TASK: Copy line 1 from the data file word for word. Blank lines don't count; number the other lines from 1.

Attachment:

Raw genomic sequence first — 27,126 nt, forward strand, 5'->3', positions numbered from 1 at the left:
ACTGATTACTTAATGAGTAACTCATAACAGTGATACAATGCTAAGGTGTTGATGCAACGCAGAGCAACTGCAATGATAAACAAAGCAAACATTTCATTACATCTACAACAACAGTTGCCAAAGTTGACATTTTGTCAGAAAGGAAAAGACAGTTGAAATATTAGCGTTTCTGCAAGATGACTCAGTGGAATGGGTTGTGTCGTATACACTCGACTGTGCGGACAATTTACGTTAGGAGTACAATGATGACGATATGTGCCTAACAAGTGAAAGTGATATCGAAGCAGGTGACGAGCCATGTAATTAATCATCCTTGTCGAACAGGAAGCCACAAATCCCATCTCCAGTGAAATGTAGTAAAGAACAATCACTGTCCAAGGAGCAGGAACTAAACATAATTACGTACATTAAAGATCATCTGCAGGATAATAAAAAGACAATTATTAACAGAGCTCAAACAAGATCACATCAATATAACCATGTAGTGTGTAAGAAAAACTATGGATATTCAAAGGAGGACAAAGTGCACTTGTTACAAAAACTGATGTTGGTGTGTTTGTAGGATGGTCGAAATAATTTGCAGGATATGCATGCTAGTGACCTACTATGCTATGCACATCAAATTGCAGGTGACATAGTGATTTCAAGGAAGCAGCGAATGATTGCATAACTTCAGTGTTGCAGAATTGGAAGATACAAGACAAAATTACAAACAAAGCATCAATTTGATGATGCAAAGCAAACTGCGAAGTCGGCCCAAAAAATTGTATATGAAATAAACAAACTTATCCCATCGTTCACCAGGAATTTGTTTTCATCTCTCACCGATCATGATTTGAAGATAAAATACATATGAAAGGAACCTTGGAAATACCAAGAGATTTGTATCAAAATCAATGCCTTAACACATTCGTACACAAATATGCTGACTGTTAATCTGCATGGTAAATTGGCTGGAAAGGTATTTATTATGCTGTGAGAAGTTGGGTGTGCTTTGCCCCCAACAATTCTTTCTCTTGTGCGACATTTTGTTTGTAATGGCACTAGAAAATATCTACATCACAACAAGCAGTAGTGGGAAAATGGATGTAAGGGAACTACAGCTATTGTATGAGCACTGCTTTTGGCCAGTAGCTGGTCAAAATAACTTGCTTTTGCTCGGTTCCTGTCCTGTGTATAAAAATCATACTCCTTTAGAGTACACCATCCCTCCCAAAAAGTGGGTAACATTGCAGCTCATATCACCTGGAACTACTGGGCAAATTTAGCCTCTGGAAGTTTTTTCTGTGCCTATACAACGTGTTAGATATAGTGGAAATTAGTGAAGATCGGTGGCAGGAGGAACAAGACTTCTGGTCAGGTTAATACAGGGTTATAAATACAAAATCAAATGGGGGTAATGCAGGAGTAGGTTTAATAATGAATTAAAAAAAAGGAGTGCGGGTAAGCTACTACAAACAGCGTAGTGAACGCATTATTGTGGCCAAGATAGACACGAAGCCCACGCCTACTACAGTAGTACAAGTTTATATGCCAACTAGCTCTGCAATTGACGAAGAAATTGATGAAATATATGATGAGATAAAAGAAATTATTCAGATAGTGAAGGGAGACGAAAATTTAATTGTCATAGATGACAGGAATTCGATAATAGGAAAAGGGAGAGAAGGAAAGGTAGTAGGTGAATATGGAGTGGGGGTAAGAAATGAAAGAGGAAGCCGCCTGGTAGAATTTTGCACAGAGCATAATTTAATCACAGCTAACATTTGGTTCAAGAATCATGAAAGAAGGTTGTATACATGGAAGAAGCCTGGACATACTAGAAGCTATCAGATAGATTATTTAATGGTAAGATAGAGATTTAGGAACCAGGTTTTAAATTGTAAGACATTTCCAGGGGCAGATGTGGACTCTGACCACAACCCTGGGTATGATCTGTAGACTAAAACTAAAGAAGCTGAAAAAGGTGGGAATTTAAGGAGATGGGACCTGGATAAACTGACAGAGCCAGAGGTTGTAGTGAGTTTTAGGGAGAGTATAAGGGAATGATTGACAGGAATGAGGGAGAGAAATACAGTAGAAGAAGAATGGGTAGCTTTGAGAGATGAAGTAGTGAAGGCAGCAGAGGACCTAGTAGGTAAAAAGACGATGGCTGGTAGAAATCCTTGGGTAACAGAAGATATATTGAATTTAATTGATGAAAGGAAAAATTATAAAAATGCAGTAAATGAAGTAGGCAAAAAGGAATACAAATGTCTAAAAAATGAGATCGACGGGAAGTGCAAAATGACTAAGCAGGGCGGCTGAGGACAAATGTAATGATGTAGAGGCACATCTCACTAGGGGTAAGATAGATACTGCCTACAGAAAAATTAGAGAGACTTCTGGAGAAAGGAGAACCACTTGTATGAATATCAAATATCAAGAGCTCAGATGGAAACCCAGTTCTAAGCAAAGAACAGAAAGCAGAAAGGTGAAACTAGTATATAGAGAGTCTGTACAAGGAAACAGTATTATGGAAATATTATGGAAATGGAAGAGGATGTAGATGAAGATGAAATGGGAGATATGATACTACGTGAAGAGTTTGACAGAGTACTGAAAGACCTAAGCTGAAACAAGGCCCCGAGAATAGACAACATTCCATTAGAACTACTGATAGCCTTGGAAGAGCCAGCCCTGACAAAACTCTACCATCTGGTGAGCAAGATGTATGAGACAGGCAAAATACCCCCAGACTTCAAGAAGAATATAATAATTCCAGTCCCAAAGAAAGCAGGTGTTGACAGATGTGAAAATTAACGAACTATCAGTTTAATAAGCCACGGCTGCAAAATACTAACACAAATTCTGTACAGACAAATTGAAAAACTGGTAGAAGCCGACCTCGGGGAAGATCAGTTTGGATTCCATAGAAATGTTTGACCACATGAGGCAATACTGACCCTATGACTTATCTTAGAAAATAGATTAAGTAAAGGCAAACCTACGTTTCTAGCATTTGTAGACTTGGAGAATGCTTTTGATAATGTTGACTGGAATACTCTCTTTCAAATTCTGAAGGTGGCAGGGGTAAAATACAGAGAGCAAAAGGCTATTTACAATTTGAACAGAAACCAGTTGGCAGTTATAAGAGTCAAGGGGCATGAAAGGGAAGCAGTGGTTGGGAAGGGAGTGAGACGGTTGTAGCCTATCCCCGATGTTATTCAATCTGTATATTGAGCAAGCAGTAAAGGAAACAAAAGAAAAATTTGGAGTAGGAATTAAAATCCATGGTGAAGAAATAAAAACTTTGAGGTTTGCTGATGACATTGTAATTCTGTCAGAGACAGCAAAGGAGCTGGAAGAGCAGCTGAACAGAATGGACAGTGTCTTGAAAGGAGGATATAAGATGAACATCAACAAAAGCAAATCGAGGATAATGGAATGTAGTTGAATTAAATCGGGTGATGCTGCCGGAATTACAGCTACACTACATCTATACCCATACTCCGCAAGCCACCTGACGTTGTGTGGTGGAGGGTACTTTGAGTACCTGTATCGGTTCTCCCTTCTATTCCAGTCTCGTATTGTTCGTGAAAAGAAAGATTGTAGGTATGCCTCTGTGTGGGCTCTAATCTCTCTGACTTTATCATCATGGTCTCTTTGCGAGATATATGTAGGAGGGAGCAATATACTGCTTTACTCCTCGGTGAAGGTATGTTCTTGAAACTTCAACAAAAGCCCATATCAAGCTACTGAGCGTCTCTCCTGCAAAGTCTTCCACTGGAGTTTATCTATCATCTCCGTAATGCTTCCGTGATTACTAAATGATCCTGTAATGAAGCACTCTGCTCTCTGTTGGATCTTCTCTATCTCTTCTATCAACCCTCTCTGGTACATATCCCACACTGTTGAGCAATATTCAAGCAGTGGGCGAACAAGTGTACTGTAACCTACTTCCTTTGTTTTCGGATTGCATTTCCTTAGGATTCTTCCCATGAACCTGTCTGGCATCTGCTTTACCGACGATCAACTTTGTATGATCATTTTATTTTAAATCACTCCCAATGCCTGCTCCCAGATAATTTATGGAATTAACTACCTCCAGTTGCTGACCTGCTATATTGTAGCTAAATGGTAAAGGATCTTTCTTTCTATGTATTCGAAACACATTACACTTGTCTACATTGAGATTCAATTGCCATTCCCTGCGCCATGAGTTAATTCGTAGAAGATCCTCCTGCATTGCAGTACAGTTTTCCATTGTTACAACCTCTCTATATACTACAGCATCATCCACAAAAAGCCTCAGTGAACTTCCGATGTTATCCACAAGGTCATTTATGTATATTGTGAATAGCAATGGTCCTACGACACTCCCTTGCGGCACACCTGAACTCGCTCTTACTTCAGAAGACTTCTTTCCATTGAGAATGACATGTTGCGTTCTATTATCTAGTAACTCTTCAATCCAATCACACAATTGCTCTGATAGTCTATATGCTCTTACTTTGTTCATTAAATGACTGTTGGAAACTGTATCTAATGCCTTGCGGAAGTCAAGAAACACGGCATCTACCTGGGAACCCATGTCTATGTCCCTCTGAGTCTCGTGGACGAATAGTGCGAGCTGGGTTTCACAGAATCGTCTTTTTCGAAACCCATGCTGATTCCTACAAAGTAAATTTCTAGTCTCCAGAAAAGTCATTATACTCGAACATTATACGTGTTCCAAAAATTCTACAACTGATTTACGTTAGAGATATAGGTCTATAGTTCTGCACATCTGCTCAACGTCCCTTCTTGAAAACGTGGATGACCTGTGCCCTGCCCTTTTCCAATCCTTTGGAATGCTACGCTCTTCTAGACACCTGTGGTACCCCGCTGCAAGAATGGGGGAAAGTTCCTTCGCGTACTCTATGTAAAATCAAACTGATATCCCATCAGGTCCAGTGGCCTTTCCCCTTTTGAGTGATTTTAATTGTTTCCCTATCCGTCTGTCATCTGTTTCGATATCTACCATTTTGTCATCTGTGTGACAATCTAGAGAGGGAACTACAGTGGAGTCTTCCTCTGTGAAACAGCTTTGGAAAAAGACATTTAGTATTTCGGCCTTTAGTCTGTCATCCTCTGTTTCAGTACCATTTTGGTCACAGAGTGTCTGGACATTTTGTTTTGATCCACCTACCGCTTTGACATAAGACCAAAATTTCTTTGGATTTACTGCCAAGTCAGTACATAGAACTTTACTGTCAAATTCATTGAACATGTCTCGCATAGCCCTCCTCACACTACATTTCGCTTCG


Raw genomic sequence first — 27,126 nt, forward strand, 5'->3', positions numbered from 1 at the left: